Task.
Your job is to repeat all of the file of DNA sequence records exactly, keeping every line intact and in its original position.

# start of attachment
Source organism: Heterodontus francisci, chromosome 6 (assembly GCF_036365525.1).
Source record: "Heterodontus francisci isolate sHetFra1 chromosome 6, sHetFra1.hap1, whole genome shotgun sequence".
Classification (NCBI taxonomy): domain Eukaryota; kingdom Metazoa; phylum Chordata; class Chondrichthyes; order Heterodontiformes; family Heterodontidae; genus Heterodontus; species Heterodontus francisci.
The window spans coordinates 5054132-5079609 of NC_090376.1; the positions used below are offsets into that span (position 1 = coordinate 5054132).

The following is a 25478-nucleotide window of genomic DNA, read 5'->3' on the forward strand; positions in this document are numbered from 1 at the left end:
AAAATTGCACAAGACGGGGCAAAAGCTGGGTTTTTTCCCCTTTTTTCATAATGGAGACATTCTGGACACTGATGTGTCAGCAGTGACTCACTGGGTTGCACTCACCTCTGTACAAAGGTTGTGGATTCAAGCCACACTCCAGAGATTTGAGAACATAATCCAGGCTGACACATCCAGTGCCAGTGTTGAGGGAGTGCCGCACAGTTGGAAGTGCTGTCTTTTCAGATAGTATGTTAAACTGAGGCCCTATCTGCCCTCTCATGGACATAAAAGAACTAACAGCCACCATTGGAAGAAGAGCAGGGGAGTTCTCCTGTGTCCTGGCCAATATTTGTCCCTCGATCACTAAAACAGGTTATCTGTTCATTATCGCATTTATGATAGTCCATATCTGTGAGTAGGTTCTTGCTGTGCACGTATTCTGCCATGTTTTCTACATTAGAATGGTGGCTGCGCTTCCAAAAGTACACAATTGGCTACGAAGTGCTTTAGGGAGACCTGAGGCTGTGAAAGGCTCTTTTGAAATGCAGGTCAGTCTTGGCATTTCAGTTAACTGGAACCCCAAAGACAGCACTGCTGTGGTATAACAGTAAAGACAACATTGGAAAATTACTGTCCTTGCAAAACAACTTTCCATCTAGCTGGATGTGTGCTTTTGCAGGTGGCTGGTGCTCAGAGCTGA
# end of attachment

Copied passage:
Source organism: Heterodontus francisci, chromosome 6 (assembly GCF_036365525.1).
Source record: "Heterodontus francisci isolate sHetFra1 chromosome 6, sHetFra1.hap1, whole genome shotgun sequence".
Classification (NCBI taxonomy): domain Eukaryota; kingdom Metazoa; phylum Chordata; class Chondrichthyes; order Heterodontiformes; family Heterodontidae; genus Heterodontus; species Heterodontus francisci.
The window spans coordinates 5054132-5079609 of NC_090376.1; the positions used below are offsets into that span (position 1 = coordinate 5054132).

The following is a 25478-nucleotide window of genomic DNA, read 5'->3' on the forward strand; positions in this document are numbered from 1 at the left end:
AAAATTGCACAAGACGGGGCAAAAGCTGGGTTTTTTCCCCTTTTTTCATAATGGAGACATTCTGGACACTGATGTGTCAGCAGTGACTCACTGGGTTGCACTCACCTCTGTACAAAGGTTGTGGATTCAAGCCACACTCCAGAGATTTGAGAACATAATCCAGGCTGACACATCCAGTGCCAGTGTTGAGGGAGTGCCGCACAGTTGGAAGTGCTGTCTTTTCAGATAGTATGTTAAACTGAGGCCCTATCTGCCCTCTCATGGACATAAAAGAACTAACAGCCACCATTGGAAGAAGAGCAGGGGAGTTCTCCTGTGTCCTGGCCAATATTTGTCCCTCGATCACTAAAACAGGTTATCTGTTCATTATCGCATTTATGATAGTCCATATCTGTGAGTAGGTTCTTGCTGTGCACGTATTCTGCCATGTTTTCTACATTAGAATGGTGGCTGCGCTTCCAAAAGTACACAATTGGCTACGAAGTGCTTTAGGGAGACCTGAGGCTGTGAAAGGCTCTTTTGAAATGCAGGTCAGTCTTGGCATTTCAGTTAACTGGAACCCCAAAGACAGCACTGCTGTGGTATAACAGTAAAGACAACATTGGAAAATTACTGTCCTTGCAAAACAACTTTCCATCTAGCTGGATGTGTGCTTTTGCAGGTGGCTGGTGCTCAGAGCTGA